Law caps hospital fees for uninsured

March 30, 2009 3:23:28 PM PDT
A new law in Illinois will protect uninsured patients from paying higher hospital rates than patients who have insurance. Uninsured patients are charged much higher rates for hospital services than insured patients, whose rates are negotiated by third party insurance companies, according to Attorney General Lisa Madigan. Often, an uninsured patient's obligation to pay sticker price leads to financial hardship and even bankruptcy, said Madigan.

"No longer how large those charges are, the actual amount that the uninsured population has historically paid has only been in the range of 5% to 10%.," said President Ken Robbins, Illinois Hospital Association.

Attorney General Lisa Madigan says she wants to level the playing field for patients. She announced the enactment of the Hospital Uninsured Patient Discount Act, a ground breaking law that will cap hospital bills and offer significant discounts for uninsured patients in Illinois.

"What this law will do is make medical care not just accessible, but make it affordable. Your home, your car, your pensions shall through this and the fair hospital billing practices, cannot be used as part of your assets," said Illinois Attorney General Lisa Madigan.

"They will not be able to take your home or pensions," said State Rep. Karen May, (D) Highland Park.

When the law goes into effect on April 1, hospital charges to the uninsured cannot exceed the costs of the services plus 35-percent. According to Madigan, on the average, hospitals charge uninsured patients rates that exceed 200-percent over cost.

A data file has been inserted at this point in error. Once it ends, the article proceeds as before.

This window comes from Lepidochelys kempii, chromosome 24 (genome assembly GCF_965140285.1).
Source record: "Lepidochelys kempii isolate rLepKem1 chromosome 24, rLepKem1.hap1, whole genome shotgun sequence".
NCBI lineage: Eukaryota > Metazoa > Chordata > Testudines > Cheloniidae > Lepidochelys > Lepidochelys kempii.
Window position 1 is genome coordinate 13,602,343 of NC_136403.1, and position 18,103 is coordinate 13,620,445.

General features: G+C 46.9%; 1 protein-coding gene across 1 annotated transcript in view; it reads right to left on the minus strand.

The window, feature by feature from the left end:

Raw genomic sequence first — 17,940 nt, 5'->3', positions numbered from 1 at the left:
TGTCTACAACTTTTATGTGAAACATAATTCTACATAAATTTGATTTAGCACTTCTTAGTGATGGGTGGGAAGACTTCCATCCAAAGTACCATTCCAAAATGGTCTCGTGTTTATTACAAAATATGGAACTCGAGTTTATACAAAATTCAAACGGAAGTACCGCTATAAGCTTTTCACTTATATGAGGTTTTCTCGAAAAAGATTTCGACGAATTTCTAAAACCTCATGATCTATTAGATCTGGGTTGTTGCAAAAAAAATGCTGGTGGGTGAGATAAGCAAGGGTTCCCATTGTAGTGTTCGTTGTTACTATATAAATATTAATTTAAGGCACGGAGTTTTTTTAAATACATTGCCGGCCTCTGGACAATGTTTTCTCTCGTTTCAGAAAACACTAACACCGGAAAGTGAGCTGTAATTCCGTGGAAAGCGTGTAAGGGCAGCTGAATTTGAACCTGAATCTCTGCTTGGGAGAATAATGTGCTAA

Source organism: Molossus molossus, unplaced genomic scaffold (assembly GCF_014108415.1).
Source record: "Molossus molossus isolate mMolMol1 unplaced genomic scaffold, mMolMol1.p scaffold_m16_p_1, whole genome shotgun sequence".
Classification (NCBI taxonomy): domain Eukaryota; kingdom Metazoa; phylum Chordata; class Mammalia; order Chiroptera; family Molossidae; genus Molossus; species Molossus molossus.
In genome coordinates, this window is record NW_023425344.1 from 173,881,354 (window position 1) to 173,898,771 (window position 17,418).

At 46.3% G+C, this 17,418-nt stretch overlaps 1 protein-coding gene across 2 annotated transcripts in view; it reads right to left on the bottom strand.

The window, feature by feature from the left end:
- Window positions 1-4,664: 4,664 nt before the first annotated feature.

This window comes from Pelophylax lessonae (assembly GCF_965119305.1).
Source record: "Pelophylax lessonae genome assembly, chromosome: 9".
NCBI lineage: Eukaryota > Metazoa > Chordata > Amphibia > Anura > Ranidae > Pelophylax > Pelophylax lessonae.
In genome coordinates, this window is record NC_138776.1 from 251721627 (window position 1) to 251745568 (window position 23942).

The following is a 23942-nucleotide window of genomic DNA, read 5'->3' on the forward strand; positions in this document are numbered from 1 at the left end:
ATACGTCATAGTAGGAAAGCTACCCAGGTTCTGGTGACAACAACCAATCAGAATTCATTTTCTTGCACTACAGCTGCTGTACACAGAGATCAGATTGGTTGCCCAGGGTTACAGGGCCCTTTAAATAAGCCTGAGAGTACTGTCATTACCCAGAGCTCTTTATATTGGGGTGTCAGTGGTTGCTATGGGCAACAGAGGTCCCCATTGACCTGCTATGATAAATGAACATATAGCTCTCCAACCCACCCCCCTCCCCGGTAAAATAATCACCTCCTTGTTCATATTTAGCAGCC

The new law places an annual cap on the amount hospitals can collect, limiting the total amount to 25-percent of eligible patients' family income during a 12-month period.

"Medical care at hospitals for the uninsured is truly cost prohibiting at times and the reason about 50% of people in this country end up in bankruptcy," said Madigan.

Everyone is hoping that the new law will provide substantial relief to thousands of individuals seeking to pay their hospital bills.

Mercy Hospital is packed on a daily basis with patients. Patients ABC7 spoke with said they are looking forward to getting relief with their hospital bills with the new law.

"That's good for the people that don't have enough honey to be paying the bills and paying food," said Irma Gomez, Mercy Hospital patient

"Cap will help so many people, you know. Because we are in dire need of help," said George Johnson, Mercy Hospital patient.

Those eligible must fall within 600-percent of the federal poverty level, which is $132,300 for a family of four. At rural hospitals the discount will be available to uninsured patients with a family income not more 300-percent of the federal poverty level of $63,600 for a family of four.


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